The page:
Alderman Jim LaFevers said the resurfacing of streets proposed is the largest he has seen during his years on the board.

“We have a lot of catching up to do,” Feather said.

In another street matter, the aldermen approved a resolution seeking discretionary funds from the General Assembly to make improvements on Veronica Lane.

The resolution says Veronica Lane was built as a substandard street as part of a subdivision platted before Oct. 1, 1975. The N.C. Department of Transportation did not take on the full length of Veronica Lane for maintenance, which would include a culvert and pipe.

Town officials say residents on the street “cannot safely access their property,” nor can emergency services respond safely to one of the single-family homes because of the maintenance issues.

An estimate for pipe removal and replacement, asphalt, stone, grading and environmental permitting to correct the problems is roughly $101,000.

Mayor Feather said if the state funds were allocated and the DOT fixed the street, the town would take over its future maintenance as part of its Powell Bill funding.

In other town business, aldermen:

• Approved the $42,465 purchase of a Bobcat skid-steer loader for the town maintenance department. Maintenance Director Jason Hord described for aldermen some of the jobs the multipurpose loader will perform for the town, including street sweeping and snow removal if necessary.

• Approved spending $7,478 on landscaping a troublesome bank at Granite Lake Park. The new landscaping will include four red bush, three dogwoods, 11 Cotton Easter moon creepers, 12 winter jasmine, four butterfly bushes and 11 dwarf crape myrtles.

Other work will include fabric, mulch and labor. Godley Garden Center will do the project.

• Agreed to a list of surplus property for the Granite Quarry-Faith Police Authority. Items to be listed for auction on GovDeals will include a 2011 Ford Crown Victoria, six Kustom Pro radar units and one Kustom Golden Eagle radar unit.

• Passed a resolution asking the General Assembly to earmark discretionary funds for curb and sidewalk improvements on U.S. 52 between M&K Restaurant and Church Street. The General Assembly has discretionary funds to address “pedestrian mobility and safety” as well as “provide for future economic development opportunities for cities and towns,” the resolution says.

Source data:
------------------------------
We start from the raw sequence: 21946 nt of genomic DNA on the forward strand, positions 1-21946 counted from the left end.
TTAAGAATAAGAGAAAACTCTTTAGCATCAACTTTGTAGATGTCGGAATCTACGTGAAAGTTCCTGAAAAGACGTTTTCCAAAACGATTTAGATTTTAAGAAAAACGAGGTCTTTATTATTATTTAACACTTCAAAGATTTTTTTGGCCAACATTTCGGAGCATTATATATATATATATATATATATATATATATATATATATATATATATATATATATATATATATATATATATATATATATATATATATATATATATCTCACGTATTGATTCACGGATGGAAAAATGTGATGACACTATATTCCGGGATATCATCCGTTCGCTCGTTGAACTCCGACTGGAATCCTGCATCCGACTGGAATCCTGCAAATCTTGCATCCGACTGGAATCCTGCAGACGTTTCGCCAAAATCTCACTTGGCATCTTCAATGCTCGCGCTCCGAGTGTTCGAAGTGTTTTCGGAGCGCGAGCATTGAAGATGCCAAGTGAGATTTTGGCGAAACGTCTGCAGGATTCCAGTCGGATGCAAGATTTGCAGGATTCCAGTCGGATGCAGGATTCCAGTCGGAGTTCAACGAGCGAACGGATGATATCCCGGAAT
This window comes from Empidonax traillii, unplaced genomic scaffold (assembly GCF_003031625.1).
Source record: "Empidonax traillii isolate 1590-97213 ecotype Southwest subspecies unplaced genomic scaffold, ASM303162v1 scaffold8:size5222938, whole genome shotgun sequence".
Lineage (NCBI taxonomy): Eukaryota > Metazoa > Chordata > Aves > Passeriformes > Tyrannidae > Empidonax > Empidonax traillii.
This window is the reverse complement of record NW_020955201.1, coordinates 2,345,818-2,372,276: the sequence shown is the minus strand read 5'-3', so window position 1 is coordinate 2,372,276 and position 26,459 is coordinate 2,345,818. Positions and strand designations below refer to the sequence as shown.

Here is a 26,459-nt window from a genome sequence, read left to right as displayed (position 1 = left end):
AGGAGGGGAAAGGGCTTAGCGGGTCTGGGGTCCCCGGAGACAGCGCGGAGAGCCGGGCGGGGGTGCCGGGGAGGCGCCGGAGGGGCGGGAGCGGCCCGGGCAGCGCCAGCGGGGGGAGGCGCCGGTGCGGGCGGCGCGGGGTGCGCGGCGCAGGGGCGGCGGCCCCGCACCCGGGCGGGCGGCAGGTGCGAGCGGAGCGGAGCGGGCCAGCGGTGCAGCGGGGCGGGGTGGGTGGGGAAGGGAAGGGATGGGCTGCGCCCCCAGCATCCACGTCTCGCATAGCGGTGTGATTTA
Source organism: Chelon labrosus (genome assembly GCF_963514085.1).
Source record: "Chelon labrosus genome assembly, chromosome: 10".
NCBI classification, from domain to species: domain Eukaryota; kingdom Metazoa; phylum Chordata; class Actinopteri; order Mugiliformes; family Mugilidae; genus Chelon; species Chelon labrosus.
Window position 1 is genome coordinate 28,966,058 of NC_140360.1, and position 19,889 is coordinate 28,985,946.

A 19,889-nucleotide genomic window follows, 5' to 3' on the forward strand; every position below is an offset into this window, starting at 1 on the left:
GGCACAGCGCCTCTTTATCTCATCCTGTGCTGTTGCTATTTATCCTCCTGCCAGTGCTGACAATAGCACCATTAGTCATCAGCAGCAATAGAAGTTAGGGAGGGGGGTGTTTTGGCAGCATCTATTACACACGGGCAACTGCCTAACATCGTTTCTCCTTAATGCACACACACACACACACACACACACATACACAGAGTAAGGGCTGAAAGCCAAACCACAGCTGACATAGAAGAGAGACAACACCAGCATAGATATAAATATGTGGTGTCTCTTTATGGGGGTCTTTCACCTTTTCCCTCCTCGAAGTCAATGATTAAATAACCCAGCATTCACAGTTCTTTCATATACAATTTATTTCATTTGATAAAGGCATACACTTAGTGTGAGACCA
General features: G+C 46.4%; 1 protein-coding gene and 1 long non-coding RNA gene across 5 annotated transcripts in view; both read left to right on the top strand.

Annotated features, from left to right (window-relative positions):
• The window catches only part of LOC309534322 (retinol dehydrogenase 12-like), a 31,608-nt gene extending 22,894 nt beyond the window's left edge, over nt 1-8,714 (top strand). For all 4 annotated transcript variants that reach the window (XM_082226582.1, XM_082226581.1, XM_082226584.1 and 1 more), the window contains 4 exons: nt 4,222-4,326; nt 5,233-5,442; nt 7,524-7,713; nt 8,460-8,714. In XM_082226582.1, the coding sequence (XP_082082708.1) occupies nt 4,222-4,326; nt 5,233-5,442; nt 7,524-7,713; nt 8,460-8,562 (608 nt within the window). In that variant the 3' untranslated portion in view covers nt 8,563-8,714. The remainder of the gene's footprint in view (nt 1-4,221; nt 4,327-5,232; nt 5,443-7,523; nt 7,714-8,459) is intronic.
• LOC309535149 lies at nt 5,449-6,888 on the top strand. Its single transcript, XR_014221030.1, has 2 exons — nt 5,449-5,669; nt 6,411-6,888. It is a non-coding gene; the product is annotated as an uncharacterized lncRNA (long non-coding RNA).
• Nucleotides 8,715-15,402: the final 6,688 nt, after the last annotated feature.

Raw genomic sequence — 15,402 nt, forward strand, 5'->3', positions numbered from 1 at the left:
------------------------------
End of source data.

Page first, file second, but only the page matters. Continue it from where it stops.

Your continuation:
Sidewalk improvements in this area are estimated at $82,390.

• Approved a change in the speed limit on U.S. 52 from 45 mph to 35 mph from Depot Street to Antioch Baptist Church.

• Heard from Wes Rhinier, one of six candidates for alderman, who called on the board to cease and reconsider development of proposed athletic fields off Faith Road at least until after the election. Rhinier said there “seems like a lot of shady stuff went down” with the purchase of the property.

He also called for  an “environmental study” on the impact of bees. A homeowner has hives next to the proposed fields. Feather asked Conrad to fashion a response to Rhinier’s concerns.

“There are two sides to that story, and Mr. Rhinier deserves to have the other side,” Feather said.

• Acknowledged a $10,000 gift from the Blanche and Hubert Ritchie Foundation for the Police Department.

• Heard from Garry Mattingly, owner of Slice of Heaven pizza, that his restaurant, Wahoo’s Diner and the Hot Dog Shack are offering full-time law enforcement officers and first responders in town opportunities for free meals once a month in appreciation for their service.

Contact Mark Wineka at 704-797-4263.